eight out of ten times while Michigar
made seven out of 11. This difference
won the game for the visitors.
Eveland was charged with ball-
stealing after the game by Judge
Rollie Williams who intimated tha
he thought that it was a crime the
way the Michigan Captain kept
Shookingthe ball out of his players
ri -Ar A"+V~r Art"Plva a. . iirp.
To Be Subject
University Professors To
Answer Any Questions
Asked By Congregation
Hear Shinha Talk
Rabbi Leo Franklin Of
Detroit To Give Address
At League This Morning
A large group of University pro-
fessors will compose a panel jury dis-
cussing "Social Trends"'at 10:45 a. M.
today at the Unitarian church. Prof.
Roy Wood Sellers, of the department
of philosophy, will be the jury's
chairman, with Dean S. T. Dana,
Prof. Lowell J. Carr, Prof. Preston
James, Prof. Z. Clark Dickinson, and
Prof. Carl D. LaRue as the other
members. The audience may drop
any questions they wish in the col-
lection plate, and the jury will en-
deavor to answer them, it is an-
At Wesley Hall the Oriental-Amer
ican group will meet at 3:30 p. m. to
listen to a talk by Mr. Shinha on the
"Non-Violence Movement in India."
Rabbi Heller will present the Jewish
viewpoint concerning religious edu-
cation in the schools at 6:30 p. m.
Hillel Foundation will be host to
the Rabbi Leo M. Franklin of De-
troit at the Women's League Chapel
at 11:15 a. m. He will speak on
"Atheism, Agnosticism, and Juda-
ism." In the afternoon there will be
a student reception to Rabbi Frank-
lin and the Hillel League sponsors,
of Detroit at Hillel Foundation.
Daily Business Staff
Tryouts Meet Monday
Byron Vedder, '33, business
manager of The Daily will outline
the parts of the publication and
!the work to be done before the
first meeting of business staff try-
outs to be held at 5 p. m. tomor-
Two more of these preliminary
meetings will be held at which the
routine business will be explained
by Harry Begley, '35L, credit man-
ager, before the tryouts start to
work on the staff.
After this series of meetings the
tryouts will start general work
which will continue until the
spring of their sophomore year
when six will be chosen as man-
agers of the local advertising, cir-
culation, contracts, accounts, pub-
lication and service departments.
From this number the business
manager and credit manager will
be picked the following year.
Be Given Here
Hanson Will Direct Own
Opera At May Festival;
Symphony To Assist
01) ;0 z4 ,.JyvW1imiizrrS
CHICAGO, Ill., Feb. 18.-(P)-
With Willis Ward of Michigan estab-
lishing a new Field House record in
the high jump with a leap of 6 feet
5 3-8 inches, Michigan won the Con-
ference Dual meet from Chicago here
tonight, 68 to 27.
Pole Vault-Tied for first, Jackson
(C) and Humphrey (M); Roberts
(C) third. 12 feet 4 inches.
60-yard dash-Ward (M) first;
Brooks (C) second; Zimmer (C)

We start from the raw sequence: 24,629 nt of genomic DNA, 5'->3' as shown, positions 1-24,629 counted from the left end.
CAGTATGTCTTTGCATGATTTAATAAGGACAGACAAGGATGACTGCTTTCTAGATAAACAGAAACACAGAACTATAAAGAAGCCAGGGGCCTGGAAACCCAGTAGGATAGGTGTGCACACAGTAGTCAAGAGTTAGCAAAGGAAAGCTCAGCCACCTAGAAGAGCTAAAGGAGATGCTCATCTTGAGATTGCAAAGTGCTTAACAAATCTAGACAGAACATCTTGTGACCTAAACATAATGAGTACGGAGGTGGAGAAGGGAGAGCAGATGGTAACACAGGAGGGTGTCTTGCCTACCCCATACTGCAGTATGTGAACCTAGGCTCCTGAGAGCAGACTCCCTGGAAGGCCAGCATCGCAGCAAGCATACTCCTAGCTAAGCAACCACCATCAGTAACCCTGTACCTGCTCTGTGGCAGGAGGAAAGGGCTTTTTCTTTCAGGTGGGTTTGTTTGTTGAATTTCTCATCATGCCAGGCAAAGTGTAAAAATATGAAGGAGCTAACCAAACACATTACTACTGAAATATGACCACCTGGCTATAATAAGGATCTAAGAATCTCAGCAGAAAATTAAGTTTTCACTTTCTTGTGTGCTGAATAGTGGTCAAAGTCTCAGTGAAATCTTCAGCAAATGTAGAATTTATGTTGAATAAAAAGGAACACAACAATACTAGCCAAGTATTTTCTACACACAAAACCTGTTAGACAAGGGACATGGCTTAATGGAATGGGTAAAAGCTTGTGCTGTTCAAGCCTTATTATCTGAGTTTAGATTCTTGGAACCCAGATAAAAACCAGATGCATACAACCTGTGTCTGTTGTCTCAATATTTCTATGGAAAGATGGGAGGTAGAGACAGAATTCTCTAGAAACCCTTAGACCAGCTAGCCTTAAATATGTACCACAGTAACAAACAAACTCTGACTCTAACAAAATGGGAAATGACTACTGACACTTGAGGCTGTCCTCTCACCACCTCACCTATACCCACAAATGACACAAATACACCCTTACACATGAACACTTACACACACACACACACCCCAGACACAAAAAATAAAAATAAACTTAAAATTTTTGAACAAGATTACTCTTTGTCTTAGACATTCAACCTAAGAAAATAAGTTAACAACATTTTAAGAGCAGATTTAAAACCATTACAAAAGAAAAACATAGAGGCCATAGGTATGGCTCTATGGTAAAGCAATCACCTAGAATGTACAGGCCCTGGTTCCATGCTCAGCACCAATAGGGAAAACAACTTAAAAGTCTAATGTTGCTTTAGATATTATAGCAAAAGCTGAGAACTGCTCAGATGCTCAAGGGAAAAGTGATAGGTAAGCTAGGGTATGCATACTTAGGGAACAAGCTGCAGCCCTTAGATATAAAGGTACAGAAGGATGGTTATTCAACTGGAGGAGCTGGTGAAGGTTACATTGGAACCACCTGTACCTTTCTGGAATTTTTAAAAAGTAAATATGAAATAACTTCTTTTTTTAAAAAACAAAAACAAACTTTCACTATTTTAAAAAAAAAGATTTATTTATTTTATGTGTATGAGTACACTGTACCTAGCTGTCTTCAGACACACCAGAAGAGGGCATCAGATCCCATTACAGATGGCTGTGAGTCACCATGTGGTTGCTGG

third. Time :06.2.
Shot Put-Olson (C) first; Ward
(M) second; Damm (M) third. Dist-
ance 45 feet 2 2, inches.
Mile run-Tied for first, Howell
(M) and Childs (C) ; Milow (C)
third. Time 4:30.7.
70-yard high hurdles -Pantlind
(M) first; Egleston (M) second;
Haydon (C) third. Time :08.9.
440-yard run-DeBaker (M) first;
Cullen (C) second; Allen (M) third.
High jump-Ward (M) first; Mo-
rosco (M) second; Roberts (C) third.
Height 6 feet 5 3-8 inches. (New
Field House Mark).
70-yard low hurdles-Brooks (C)
first; Egleston (M) second;'Pantlind
(M) third. Time :07.7.
2-mile run-Hill (M) first; McMil-
lan (M) second; Barkala (C) third.
880-yard run-Tied for first be-
tween Turner and Lemen (both of
M.); Fairbanks (C) third. Time
3/4-mile relay. (Michigan won.
(Kemp, Egleston, DeBaker, Allen).
CHICAGO, Ill., Feb. 18.-(R)-Al-
though first losing a water polo game
6 to 5, the University of Michigan
swimmers defeated Chicago, 49 to 26,
in a Big Ten meet tonight.
440-yard relay-Michgan (Renner,
Marcus, Kennedy, Kamienski, Fen-
ske, Schmieler). Time 4:02.
220-yard breast stroke -Lemak
(M) first; Glonset (C)"second; Bwyer
(C) third. Time 2:35.1.
150-yard backstroke -Schmieler,
(M) first; Nicoll (C) second; Del-
strom (C) third. Time 1:45.2.
440-yard free style-Kennedy (M)
first; Connelly (C) second; Kamien-
ski (M) third. Time 5:23.
1 nn-vase free style-Rnnner (M)
The world premiere of Howard
Hanson's opera "Merrymount" will
be given at the 1933 Ann Arbor May
Festival. Dr. Charles A. Sink, presi-
dent of the School of Music, an-
nounced today that the dates of thi,
year's festival are May 17 to 20, in-
"Merrymount" is based on Nath-
aniel Hawthorne's story of Puritan
New England, "The Maypole at
Merrymount," and consists of three
acts and six scenes. It was composed
for the Metropolitan Opera Company
for presentation this winter, but the
premiere was delayed and permission
was obtained to have the first per-
formance at Hill Auditorium.
Mr. Hanson, who is musical direc-
tor of Eastman School of Music, Ro-
chester, N. Y., will direct the produc-
tion here, in which the Chicago Sym-
phony Orchestra, the University
Choral Union and Metropolitan
Opera singers will take part.
Another feature of the 1933 May
Festival will be the first presentation
in America of "Belshazzar's Feast," a
choral work by William Walten, Brit-
ish composer. Dr. Sink also plans an
all-Wagner program at one of the six
concerts. Dr. Frederick Stock, direc-
tor, and Eric De La Marter, associate
director, will be with the 'Chicago
Symphony Orchestra, Dr. Sink said.
Negotiations are under way to obtain
the services of several outstanding
concert singers, opera stars and in-
Jim Corbett Dies During
Sleep After Long Illness
.NEW YORK, Feb. 18.-(P)-A pale,
courageous shadow of the once mag-
nificant "Pompadour Jim," of the
gay nineties and the man who rocked
the pugilistic world by knocking out
John L. Sullivan over 40 years ago,
James J. Corbett died in his sleep
today at his suburban home in Bay-
side, Long Island.
Death was due to a complication